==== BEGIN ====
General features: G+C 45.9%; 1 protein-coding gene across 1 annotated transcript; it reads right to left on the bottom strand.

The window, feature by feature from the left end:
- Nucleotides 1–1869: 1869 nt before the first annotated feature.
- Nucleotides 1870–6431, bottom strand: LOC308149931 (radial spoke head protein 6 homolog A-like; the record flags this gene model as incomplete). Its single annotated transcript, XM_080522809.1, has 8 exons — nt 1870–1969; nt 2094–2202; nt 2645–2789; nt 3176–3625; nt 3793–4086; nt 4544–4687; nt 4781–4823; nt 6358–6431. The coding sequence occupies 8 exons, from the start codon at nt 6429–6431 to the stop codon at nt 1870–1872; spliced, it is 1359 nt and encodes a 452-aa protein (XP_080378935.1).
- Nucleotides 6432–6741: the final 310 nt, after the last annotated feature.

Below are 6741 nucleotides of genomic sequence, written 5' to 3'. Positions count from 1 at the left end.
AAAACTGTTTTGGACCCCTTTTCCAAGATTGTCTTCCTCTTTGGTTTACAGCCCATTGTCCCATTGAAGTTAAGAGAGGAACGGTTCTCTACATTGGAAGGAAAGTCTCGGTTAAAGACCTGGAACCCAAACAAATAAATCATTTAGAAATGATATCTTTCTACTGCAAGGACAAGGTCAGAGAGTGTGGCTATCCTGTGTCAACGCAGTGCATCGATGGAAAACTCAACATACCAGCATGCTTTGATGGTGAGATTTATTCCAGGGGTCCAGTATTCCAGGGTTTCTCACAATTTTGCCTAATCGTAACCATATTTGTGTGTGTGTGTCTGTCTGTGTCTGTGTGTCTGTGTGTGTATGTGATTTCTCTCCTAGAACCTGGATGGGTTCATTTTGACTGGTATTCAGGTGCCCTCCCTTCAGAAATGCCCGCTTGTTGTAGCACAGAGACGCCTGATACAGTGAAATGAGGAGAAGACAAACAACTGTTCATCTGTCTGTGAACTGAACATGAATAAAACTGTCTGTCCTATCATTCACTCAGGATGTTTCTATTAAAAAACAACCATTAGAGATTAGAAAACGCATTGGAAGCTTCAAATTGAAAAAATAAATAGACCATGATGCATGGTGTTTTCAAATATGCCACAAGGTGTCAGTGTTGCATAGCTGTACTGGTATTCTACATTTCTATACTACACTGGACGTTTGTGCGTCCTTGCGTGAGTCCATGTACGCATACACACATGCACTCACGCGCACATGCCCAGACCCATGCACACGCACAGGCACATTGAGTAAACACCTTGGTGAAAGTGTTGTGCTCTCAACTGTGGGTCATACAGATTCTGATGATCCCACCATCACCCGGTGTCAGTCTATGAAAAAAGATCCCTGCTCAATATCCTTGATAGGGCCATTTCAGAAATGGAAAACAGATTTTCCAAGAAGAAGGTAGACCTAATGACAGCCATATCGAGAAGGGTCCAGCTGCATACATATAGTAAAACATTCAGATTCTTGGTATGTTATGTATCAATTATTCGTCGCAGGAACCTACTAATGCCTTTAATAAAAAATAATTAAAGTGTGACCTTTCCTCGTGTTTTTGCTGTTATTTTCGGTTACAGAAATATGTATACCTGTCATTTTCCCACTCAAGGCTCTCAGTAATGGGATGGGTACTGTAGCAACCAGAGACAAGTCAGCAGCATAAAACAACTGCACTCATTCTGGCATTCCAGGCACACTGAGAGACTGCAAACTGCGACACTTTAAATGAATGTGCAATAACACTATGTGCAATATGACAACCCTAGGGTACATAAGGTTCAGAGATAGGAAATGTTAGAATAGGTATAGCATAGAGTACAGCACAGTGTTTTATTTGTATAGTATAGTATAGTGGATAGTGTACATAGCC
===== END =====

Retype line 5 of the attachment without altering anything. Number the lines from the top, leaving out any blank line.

- Nucleotides 6432–6741: the final 310 nt, after the last annotated feature.